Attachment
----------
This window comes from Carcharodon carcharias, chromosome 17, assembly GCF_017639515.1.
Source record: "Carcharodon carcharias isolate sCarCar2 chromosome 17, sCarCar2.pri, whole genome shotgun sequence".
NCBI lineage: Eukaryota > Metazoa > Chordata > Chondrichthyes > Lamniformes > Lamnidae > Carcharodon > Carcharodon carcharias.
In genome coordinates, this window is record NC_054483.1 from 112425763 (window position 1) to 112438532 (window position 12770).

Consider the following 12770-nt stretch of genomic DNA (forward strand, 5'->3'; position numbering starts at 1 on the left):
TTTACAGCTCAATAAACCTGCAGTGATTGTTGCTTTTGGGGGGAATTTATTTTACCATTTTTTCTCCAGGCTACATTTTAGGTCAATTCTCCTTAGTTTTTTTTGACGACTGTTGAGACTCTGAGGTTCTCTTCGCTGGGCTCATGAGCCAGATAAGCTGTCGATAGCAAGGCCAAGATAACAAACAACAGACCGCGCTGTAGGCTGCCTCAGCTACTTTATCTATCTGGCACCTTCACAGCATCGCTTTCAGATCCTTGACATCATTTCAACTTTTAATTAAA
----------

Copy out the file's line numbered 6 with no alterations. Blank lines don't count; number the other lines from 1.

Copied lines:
TTTACAGCTCAATAAACCTGCAGTGATTGTTGCTTTTGGGGGGAATTTATTTTACCATTTTTTCTCCAGGCTACATTTTAGGTCAATTCTCCTTAGTTTTTTTTGACGACTGTTGAGACTCTGAGGTTCTCTTCGCTGGGCTCATGAGCCAGATAAGCTGTCGATAGCAAGGCCAAGATAACAAACAACAGACCGCGCTGTAGGCTGCCTCAGCTACTTTATCTATCTGGCACCTTCACAGCATCGCTTTCAGATCCTTGACATCATTTCAACTTTTAATTAAA